Lost in Representation? Feminist Identity Economics and Women’s Agency in India’s Local Governments Feminist Economics

Feminist Economics

Ulrike Mueller

Are gender quotas effective in enhancing women’s agency in political participation? In India, in 1992, gender quotas were introduced in the local government system in order to bring decision making on service provision closer to end users and to foster rural development. This policy mechanism was expected to particularly give voice to women at the lowest government tier. A wealth of quantitative studies examines the effects of gender quotas on political selection, policy preferences, targeting, and service delivery in India. However, the findings of these studies are mixed: while gender quotas have improved women’s access to local government posts, their effects on resource allocation and service outcomes are less clear. Since large-scale surveys tend to neglect the heterogeneous contexts in which elected women representatives operate, the goal of Ulrike Mueller’s study is to obtain a more nuanced and contextual understanding on women’s political agency in India’s local government system.

A feminist qualitative research methodology. Mueller employed a feminist research methodology that aims at combining insights from economics and sociology. For this purpose, a qualitative research synthesis was conducted taking into account studies on elected women representatives from several federal states of India. Qualitative research syntheses are deemed particularly useful for integrating findings from different disciplines. The analysis, which was based on a reinterpretation of existing empirical evidence, revealed four archetypes of women’s agency in local governments involving different degrees of empowerment: (1) proxy, (2) ineffective representative, (3) co-opted party politician, and (4) development altruist.

Theoretical framework. To examine the reasons for these varying archetypes of women’s agency in political participation, Mueller proposes a framework that draws upon a number of theories. Important insights come from George A. Akerlof and Rachel E. Kranton’s game-theoretical approach, which posits that identity-related parameters play an important role in actors’ choice to engage in politics, over and above a rational weighing of costs and benefits assumed by rational choice models (Akerlof and Kranton 2000, 2010). In order to gain a better analytical understanding of women’s political agency, Mueller updates Akerlof and Kranton’s identity model with feminist intersectional and institutional theories and applies it to the implementation of gender quotas in India.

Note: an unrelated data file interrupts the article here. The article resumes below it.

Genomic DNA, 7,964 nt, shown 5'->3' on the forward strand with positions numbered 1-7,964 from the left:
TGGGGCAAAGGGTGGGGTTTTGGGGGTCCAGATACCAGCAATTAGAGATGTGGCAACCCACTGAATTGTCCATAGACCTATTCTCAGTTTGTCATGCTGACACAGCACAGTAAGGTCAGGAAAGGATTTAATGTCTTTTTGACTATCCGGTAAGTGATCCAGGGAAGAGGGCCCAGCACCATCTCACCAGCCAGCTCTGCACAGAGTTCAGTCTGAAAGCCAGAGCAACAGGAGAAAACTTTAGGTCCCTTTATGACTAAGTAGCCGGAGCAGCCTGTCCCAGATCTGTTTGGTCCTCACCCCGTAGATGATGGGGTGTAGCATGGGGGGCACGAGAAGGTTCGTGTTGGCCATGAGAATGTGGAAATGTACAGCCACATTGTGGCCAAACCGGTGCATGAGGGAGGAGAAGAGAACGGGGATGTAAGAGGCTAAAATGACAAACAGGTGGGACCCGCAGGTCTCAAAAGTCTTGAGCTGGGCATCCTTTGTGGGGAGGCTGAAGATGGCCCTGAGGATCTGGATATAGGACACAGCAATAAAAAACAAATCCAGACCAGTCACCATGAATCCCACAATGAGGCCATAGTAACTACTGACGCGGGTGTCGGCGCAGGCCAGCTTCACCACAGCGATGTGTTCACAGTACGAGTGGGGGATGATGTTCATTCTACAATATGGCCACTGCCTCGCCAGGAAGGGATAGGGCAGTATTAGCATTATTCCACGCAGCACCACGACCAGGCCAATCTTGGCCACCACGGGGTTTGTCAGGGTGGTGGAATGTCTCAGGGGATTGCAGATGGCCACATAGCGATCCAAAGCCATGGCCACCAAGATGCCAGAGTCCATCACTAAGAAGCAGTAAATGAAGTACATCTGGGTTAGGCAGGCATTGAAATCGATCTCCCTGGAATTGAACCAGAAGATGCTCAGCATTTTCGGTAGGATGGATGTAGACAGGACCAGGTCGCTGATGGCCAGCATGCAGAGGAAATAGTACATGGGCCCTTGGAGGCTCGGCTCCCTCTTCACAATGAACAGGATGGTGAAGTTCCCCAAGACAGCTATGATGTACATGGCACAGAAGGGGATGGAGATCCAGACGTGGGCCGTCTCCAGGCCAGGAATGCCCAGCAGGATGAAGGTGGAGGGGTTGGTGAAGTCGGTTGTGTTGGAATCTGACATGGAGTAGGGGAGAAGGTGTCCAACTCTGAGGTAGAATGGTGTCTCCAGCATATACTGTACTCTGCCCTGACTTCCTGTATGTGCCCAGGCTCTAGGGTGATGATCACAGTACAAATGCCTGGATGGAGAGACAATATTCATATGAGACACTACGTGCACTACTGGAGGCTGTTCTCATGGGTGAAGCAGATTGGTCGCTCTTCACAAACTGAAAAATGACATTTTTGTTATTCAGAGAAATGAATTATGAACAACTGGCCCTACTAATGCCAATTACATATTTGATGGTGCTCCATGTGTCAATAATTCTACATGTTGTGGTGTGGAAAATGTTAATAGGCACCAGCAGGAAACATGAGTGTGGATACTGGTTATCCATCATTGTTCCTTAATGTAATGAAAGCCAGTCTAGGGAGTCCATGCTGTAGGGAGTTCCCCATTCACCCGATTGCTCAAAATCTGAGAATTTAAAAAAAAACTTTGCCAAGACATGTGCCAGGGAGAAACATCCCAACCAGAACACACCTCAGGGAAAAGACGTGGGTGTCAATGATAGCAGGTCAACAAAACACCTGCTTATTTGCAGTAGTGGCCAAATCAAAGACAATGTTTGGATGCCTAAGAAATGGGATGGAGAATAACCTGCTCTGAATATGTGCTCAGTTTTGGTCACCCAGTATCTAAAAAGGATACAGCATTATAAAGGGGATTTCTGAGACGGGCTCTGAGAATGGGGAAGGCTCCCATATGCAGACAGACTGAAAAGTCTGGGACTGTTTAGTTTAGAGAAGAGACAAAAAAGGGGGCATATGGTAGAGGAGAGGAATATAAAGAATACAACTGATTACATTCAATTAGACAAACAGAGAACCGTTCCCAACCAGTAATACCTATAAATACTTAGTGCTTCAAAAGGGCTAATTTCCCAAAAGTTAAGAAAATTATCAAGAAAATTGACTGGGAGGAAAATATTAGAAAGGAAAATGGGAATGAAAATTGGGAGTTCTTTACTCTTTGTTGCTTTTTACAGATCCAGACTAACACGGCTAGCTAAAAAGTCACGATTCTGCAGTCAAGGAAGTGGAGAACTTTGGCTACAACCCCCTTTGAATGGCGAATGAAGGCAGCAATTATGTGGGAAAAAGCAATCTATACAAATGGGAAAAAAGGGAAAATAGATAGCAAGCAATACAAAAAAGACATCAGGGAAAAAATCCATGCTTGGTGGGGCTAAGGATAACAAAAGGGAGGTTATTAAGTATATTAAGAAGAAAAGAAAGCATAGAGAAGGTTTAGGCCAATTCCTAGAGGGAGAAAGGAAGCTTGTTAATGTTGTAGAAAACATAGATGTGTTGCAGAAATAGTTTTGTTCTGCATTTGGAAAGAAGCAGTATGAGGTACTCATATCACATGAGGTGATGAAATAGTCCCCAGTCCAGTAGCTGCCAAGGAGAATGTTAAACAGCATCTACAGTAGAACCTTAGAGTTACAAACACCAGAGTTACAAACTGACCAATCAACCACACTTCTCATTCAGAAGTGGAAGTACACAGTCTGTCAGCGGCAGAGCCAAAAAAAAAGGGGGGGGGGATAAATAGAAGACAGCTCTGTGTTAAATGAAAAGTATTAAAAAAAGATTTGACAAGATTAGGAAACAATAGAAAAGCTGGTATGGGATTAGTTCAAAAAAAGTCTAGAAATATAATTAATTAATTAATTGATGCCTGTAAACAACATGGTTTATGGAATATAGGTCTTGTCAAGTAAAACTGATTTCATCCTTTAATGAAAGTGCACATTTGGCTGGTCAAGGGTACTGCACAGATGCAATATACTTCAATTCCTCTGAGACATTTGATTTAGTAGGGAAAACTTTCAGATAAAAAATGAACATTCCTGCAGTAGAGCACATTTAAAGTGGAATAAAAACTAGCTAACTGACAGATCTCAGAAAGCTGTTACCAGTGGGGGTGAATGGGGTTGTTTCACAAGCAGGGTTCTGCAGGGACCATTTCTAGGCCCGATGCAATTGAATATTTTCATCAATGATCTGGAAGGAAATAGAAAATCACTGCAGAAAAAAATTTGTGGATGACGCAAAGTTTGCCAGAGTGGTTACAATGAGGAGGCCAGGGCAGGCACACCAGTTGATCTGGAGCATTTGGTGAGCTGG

Gender quotas are not equally empowering across different settings. Mueller’s study finds that gender quotas are not equally empowering across different settings since they interact with context-specific institutions and intersectional structures, such as caste and party affiliation. Consequently, elected women representatives conform to identity-based behavioral prescriptions that can be associated with archetypes of women’s agency in local governments. While gender quotas provide a mandate for women in India’s local government system, expectations regarding the performance of elected women representatives are still unclear more than two decades after the adoption of the gender quota policy. Hence, women from various socioeconomic and regional backgrounds face different identity costs when engaging in political participation. Often, women find themselves at a loss in action situations with contradictory prescriptions of behavior. Following institutions in a specific situation is a creative act as their meaning is hardly self-evident but needs to be interpreted. Such is the case when women operate at India’s lowest government tier, which is supposed to be free from political party interference. However, de facto, political parties with their often rigid and male-dominated structures play an important role in local decision-making processes. Thus, it is important that women conceive of the prevailing gender norms as malleable, so that they can act as “identity entrepreneurs” and use opportunities of political apprenticeship to voice their concerns.

Complementary measures tailored to local contexts are required. In order to minimize women’s incurred identity costs and to render gender quotas effective in local government settings complementary measures must be implemented. Policy options for triggering social change include: promoting visibility and women’s political leadership through elimination of “rule by proxy,” fostering acceptance of elected women representatives through collective forms of identification, such as women-only institutions, and overcoming stereotyped accounts on women’s political agency through alternative training models and diversification of networks that enable interaction among peer groups of women with different experiences. Another implication that follows from this study is that change agents do not necessarily or always have to be elected women representatives themselves. Civil society organizations can also make a vital contribution in challenging stereotyped understandings of women’s leadership and in strengthening women’s agency.

REFERENCES

Akerlof, George A. and Rachel E. Kranton. 2000. “Economics and Identity.” Quarterly Journal of Economics 115(3): 715–53.

———. 2010. Identity Economics. Princeton: Princeton University Press.

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